Is it time to think of a new kind of government?

Ashok V. Desai in The Telegraph, Calcutta:

“The British invented, and gave to India, a bureaucracy that was selected on merit, paid well enough not to have to be corrupt, and financially secure for the entire lifetime so that it did not have to worry about old age. That did not suit her nefarious designs, so Indira Gandhi subverted the Indian civil service.

“The Americans invented a confrontational, powerful and intrusive parliament; but from time to time they run into corruption amongst members of their two Houses, and their procedures for keeping it in check are laborious. The French, after the revolution, created a powerful central government with a rigorously selected and trained bureaucracy, and severely limited the domain of the legislature.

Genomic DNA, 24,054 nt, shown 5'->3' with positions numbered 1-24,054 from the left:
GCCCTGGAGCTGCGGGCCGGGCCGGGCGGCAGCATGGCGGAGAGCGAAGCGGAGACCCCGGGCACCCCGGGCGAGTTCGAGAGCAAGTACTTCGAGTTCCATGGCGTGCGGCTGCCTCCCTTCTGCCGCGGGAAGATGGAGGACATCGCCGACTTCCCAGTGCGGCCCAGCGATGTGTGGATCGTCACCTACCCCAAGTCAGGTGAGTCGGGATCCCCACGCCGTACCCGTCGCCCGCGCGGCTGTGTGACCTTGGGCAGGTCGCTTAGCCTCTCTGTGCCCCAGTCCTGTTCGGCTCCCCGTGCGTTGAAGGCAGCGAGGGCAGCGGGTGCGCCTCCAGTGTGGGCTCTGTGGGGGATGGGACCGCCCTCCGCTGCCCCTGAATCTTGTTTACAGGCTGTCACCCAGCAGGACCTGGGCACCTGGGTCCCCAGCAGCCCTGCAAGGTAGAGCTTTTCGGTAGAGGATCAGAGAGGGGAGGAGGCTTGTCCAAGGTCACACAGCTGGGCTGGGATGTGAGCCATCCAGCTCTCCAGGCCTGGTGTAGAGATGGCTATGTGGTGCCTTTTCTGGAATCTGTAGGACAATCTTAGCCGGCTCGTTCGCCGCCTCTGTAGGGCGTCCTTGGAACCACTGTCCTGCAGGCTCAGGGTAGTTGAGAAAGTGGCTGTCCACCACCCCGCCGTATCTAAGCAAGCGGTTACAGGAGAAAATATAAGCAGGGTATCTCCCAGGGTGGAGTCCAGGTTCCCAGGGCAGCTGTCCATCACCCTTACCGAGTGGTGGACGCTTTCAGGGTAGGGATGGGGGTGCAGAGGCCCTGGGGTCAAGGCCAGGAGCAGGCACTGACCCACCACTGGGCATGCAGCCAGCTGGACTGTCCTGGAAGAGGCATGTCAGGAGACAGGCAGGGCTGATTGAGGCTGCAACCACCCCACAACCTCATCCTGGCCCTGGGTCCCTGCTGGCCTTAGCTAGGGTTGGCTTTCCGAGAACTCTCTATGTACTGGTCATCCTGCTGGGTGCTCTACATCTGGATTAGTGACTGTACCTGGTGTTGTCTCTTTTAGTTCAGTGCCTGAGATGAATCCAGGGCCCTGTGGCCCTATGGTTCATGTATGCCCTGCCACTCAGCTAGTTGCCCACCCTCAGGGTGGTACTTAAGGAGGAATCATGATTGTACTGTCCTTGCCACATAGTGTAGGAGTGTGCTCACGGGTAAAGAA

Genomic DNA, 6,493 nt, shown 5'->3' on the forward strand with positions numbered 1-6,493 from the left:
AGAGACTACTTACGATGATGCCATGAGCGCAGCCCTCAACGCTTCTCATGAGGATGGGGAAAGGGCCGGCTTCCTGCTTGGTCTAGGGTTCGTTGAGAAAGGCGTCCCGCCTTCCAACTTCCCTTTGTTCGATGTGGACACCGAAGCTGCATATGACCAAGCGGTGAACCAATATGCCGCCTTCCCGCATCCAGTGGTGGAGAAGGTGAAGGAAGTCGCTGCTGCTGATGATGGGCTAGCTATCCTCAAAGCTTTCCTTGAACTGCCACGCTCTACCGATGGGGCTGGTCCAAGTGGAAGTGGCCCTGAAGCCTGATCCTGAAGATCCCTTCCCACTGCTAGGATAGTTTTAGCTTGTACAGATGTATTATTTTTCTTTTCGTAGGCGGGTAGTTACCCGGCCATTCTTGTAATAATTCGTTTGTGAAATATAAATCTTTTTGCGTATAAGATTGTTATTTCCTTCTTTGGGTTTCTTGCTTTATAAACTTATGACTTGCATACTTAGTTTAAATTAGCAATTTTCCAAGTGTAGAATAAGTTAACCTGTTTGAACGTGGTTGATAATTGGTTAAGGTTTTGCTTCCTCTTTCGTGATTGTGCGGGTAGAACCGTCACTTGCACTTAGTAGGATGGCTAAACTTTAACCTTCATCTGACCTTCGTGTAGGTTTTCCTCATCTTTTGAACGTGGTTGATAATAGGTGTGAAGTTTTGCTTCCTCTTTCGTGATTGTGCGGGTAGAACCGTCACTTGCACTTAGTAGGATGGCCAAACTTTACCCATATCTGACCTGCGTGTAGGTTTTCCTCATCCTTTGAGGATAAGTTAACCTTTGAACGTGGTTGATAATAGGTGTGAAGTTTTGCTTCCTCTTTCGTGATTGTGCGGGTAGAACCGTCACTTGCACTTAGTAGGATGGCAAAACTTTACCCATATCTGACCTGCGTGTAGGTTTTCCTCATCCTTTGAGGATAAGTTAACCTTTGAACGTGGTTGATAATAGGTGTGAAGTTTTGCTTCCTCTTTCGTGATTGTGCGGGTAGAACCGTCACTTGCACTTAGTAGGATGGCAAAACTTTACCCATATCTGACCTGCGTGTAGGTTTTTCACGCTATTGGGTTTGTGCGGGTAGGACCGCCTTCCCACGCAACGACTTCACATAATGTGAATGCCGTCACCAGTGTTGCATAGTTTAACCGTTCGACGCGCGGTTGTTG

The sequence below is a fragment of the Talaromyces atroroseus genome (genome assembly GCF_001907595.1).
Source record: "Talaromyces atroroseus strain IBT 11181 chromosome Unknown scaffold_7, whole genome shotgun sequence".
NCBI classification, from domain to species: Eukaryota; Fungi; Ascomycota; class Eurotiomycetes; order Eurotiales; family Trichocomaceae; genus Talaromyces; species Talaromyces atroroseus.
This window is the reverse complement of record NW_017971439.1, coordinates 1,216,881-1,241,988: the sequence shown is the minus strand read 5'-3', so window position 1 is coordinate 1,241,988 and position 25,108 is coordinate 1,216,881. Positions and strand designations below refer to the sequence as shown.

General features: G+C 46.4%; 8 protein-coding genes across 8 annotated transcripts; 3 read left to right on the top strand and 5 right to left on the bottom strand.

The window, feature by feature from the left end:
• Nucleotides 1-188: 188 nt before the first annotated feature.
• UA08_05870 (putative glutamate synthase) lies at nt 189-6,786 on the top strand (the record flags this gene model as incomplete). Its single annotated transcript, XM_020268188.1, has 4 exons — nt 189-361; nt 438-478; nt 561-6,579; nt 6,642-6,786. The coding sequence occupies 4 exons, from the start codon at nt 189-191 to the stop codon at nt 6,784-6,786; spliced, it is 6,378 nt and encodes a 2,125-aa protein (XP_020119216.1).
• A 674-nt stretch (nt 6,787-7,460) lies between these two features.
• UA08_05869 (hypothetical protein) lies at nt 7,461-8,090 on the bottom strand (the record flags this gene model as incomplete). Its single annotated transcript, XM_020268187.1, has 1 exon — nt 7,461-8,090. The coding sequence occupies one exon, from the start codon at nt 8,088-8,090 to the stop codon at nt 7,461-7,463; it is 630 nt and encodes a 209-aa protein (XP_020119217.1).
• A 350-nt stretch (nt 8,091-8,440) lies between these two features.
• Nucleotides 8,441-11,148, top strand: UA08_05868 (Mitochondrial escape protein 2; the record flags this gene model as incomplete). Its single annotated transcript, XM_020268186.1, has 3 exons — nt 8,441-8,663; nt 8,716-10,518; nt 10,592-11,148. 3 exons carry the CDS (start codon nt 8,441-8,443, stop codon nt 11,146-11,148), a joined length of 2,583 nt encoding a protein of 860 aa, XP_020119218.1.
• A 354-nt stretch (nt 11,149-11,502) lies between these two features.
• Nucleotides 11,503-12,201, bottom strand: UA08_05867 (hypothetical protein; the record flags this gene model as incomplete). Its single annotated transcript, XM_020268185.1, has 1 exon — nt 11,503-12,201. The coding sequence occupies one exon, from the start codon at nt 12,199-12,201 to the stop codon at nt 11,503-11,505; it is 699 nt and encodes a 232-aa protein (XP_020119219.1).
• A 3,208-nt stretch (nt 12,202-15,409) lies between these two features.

“The Chinese execute anyone found corrupt, define the tasks of their bureaucrats, and reward performance. They have thereby created an efficient government and driven corruption underground, but the concept of government as a service to citizens is quite foreign to them. The European Union recognizes and registers lobbyists, and has drafted a handbook of rules for them.

Paul Romer has suggested that countries should create provinces consisting of major cities and their hinterland, and ask the world’s best governments to come and administer each province. We could experiment with these models, or we could adapt them and work out our own variant. It is not an entirely foreign thought. The Bharatiya Janata Party wanted to review and revise the Constitution; but because it came from the Hindutwits, the idea never had a chance. But the idea of junking our government and starting anew is an idea whose time has come.”

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